“That’s an interesting challenge,” said Matt Kuchar, a two-time winner on the PGA Tour this year. “I think that there’s a number of people who like to go straight off the driving range, hitting that last tee ball and trying to envision them being on the first tee and replicating that same tee shot.”
A 12-passenger van will shuttle the players, and Kuchar said the elapsed time from final practice swing to first competitive swing could be some 20 to 30 minutes.
“I think the guys that have to rely less on timing in their golf swing will certainly fare better on the opening tee ball and first couple of holes,” Kuchar said. “The guys that are more relying on timing and have to come straight from the range quickly to the first tee to kind of be fresh and ready to go may struggle a little more.”
USGA executive director Mike Davis said the rules allow for a player to avoid a penalty or disqualification if a tee time is missed because of a breakdown in the shuttle service, but he’s not expecting any problems.
“Ultimately,” Davis said, “it is the player’s responsibility to get to his first tee ground on time.”
REMEMBERING HAPPY DAYS: After beating Jack Nicklaus in a playoff to win the U.S. Open at Merion in 1971, Lee Trevino famously quipped: “I love Merion, and I don’t even know her last name.”
If a joke works, it’s worth repeating.
“I’m still trying to figure out what her last name is,” Trevino said this week as he returned to the historic course. “I know I fell in love with her when I was here.”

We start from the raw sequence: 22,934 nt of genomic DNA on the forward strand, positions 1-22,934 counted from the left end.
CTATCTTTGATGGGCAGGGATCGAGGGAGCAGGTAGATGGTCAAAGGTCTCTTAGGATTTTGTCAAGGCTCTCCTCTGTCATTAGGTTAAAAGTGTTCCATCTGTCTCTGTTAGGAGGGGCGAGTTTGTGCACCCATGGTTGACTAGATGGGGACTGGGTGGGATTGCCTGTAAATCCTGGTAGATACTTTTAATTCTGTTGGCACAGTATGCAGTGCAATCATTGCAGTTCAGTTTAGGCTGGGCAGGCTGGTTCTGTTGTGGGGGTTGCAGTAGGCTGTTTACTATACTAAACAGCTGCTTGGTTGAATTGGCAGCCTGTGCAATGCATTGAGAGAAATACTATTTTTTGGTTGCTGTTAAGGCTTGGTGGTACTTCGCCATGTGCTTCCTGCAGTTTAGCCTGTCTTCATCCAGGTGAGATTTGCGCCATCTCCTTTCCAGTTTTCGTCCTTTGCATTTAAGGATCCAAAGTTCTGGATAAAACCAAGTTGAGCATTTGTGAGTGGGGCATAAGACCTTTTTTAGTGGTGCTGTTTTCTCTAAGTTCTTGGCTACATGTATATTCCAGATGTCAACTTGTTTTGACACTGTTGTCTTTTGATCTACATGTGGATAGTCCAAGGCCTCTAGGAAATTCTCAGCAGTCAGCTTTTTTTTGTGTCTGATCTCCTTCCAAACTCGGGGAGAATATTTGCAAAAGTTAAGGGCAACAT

Trevino and David Graham, winners of the last two U.S. Opens at Merion, were among the featured guests at a champions dinner Tuesday night. They found the place to be the same, yet different.
“Our press conference, when Nicklaus and I were here, was on a bench in the locker room,” Trevino said while meeting with reporters in the expansive media tent, one of the modern-day necessities shoehorned into the relatively intimate confines of the suburban Philadelphia golf club.
Merion is “where I beat that guy,” Trevino said, meaning Nicklaus. And he did so after pulling one of the great golf pranks of all time — pulling a rubber snake out of his bag at the first hole of the playoff.
GREEN SPEEDS: USGA executive director Mike Davis says in good weather, the speed of the greens will be up to 13.5 on the Stimpmeter at the U.S. Open.
At least on 17 greens.
The fifth green at Merion is the toughest on the golf course, canting severely to the left. If that green were the same speed as the others, it would be difficult for balls to stay on the putting surface. That green will be running around 12 on the Stimpmeter.
“Players have been notified of that,” Davis said. “We’ve done this exact same thing in past championships here, and it works for that.”
As for the other 17 greens, they’ll have the speed used in the 2005 U.S. Amateur and the 2009 Walker Cup.
“That seems to be Merion’s — for a championship — ideal green speeds,” Davis said, “where you don’t lose hole locations, but you’re also really testing the players and ... the movement in the greens really come alive. So that’s what we’re shooting for.”
Wednesday was the first time the staff was able to get the greens at that speed because of rain earlier in the week.
FRIENDLY SERGIO: Sergio Garcia was an accommodating figure at Merion as he finished the back nine of his final U.S. Open practice round Wednesday, stopping multiple times to sign autographs.
Fans were supportive in return, yelling out occasional encouraging words. There was no sign, at least over the final few holes, of any fan backlash over his recent exchanges with Tiger Woods, which hit a low point when Garcia said he would serve fried chicken if he had Woods over for dinner during the Open. He has since apologized for the remark.
Garcia’s only visible clash was, well, truly visible. Even those with no sense of fashion whatsoever were quick to realize that his bright fuchsia shirt didn’t mesh at all with the orange worn by his caddie. ___
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